6. Did you check the family blog yet? I haven't had time to look at it yet today, but from all the excitement in the streets, I think Dad may have posted a new farm update!
7. Nobody has posted song # 73 yet. That may mean that we are running out of songs, or it might mean nothing.
8. If Dad had not posted "I am sixteen going on seventeen" in the first place, the whole song project might never have gotten started.
9. On the other hand, just think how terrible it would have been if we had not started the song project. In that case, you may never have heard that unforgettable recording of "Ayy Wah Doopah! Ayy Wah Doopah!"
10. If I hear the words may and might used incorrectly one more time, I may scream.
Tuesday, October 11, 2005
So, the late summer heat and drought nearly killed the pasture season. The cows were in at night, being fed valuable winter feed. It was a low point. But then came hurricane Katrina, bringing rain to the northeast, and the pastures recovered to a surprising degree. I've been able to keep the cows out on pasture during the day, and should be able to continue doing so until the end of the month.
But it has been difficult to maintain production at a comfortable level due to the changing of the diet between hay and pasture. When it was so dry it looked as if good hay would be hard to find this winter. So I put a together a concentrate that included heavy amounts of high fiber by-product feeds such as citrus pulp and soy hulls, the idea being that these ingredients function more as a forage than a grain, thus stretching the hay supply. Turns out that very nice hay is readily available. So I am removing some of these high-fiber ingredients and replacing them with starches and sugars. I expect to see a production boost this weekend when I start the new concentrate.
Haven't had any babies born in a month, and we're still at 99 Jerseys on the farm. Bazooms, Java and Toot are due in a week. You may (might?) submit names for heifer calves anytime. Bull calves don't get a name. Blossom and Buffy are due in Novemeber.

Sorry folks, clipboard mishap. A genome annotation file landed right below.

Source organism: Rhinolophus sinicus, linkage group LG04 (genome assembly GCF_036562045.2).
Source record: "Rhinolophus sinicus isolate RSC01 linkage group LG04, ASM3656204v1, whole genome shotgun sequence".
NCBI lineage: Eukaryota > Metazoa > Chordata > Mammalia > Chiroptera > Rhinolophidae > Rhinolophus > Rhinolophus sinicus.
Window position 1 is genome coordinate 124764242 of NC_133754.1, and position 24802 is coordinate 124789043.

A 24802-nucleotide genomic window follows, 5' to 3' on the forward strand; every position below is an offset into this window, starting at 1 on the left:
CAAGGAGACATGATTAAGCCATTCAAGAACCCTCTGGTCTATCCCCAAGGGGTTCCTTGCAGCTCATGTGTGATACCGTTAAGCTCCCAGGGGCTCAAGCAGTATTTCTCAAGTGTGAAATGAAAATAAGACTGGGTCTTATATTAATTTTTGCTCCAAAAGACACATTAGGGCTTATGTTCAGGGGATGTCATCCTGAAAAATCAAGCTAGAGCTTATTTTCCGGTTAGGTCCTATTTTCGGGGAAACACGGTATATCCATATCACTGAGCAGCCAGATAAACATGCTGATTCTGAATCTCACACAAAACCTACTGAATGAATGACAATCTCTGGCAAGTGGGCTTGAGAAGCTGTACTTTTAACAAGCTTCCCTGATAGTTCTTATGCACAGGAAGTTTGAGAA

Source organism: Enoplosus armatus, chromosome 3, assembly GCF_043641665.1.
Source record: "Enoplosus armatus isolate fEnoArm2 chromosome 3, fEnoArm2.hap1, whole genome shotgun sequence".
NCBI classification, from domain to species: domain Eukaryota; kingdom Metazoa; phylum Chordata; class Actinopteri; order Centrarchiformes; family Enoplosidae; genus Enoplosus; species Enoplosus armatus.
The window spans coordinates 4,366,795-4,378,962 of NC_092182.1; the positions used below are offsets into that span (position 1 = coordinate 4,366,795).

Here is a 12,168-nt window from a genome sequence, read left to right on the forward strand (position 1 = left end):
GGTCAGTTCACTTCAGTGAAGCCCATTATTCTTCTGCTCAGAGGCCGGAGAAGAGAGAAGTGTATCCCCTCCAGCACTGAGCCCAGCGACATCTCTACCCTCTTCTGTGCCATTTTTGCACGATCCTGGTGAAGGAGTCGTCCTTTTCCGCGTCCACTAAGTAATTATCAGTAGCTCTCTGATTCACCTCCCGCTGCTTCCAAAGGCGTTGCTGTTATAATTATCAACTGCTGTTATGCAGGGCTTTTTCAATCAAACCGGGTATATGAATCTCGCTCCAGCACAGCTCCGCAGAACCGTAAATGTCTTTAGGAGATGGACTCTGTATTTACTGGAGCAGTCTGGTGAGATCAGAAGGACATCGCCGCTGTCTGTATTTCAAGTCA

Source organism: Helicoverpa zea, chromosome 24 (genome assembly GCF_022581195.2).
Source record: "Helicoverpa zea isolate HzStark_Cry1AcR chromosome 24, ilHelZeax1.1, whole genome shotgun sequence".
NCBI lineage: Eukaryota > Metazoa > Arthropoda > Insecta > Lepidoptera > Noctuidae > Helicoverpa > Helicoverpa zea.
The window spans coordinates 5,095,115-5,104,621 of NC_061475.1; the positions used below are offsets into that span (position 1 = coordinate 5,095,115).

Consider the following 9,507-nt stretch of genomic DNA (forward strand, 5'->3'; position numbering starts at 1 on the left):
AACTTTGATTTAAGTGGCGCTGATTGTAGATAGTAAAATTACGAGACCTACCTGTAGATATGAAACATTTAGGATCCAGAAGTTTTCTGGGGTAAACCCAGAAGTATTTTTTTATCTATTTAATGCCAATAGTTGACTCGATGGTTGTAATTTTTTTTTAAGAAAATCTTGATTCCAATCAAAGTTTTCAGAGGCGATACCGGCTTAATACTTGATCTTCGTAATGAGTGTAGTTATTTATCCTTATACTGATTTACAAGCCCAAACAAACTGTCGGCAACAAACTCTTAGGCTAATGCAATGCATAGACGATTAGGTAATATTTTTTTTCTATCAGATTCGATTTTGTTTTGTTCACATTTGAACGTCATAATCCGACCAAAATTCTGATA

I have purposefully not bred any cows or heifers for the last 5 weeks and won't until November 1 for a variety of reasons. One, to give us a vacation from calving next june and July. Two, to reduce our dependence on a successful pasture season (i.e., enough rain at the right time). Three, to take advantage of higher fall milk prices. We'll see how it works out.
We had some fun a couple of weeks ago when Mom and I went four-wheeling, she on my ATV and me on Jeremy's. We went down on the nature trail and up through the woods with Panda running along with us. You have not beheld beauty until you've seen Mom driving an ATV. What fun!
Monday, October 10, 2005
I will do a Farm Update in ten days or so. I'm planning on making a feed change this weekend. I'm sure you'll be fascinated by the results.
In the meantime, Joy and Polka are doing okay with their dislocated hips. They hobble out to 1L every day while the rest of the cows go to further pastures. I became quite concerned that they were in too much pain, so I asked them if they would prefer to stay around and milk as long as they were able, or would they like to go to the slaughterhouse. They said, "What's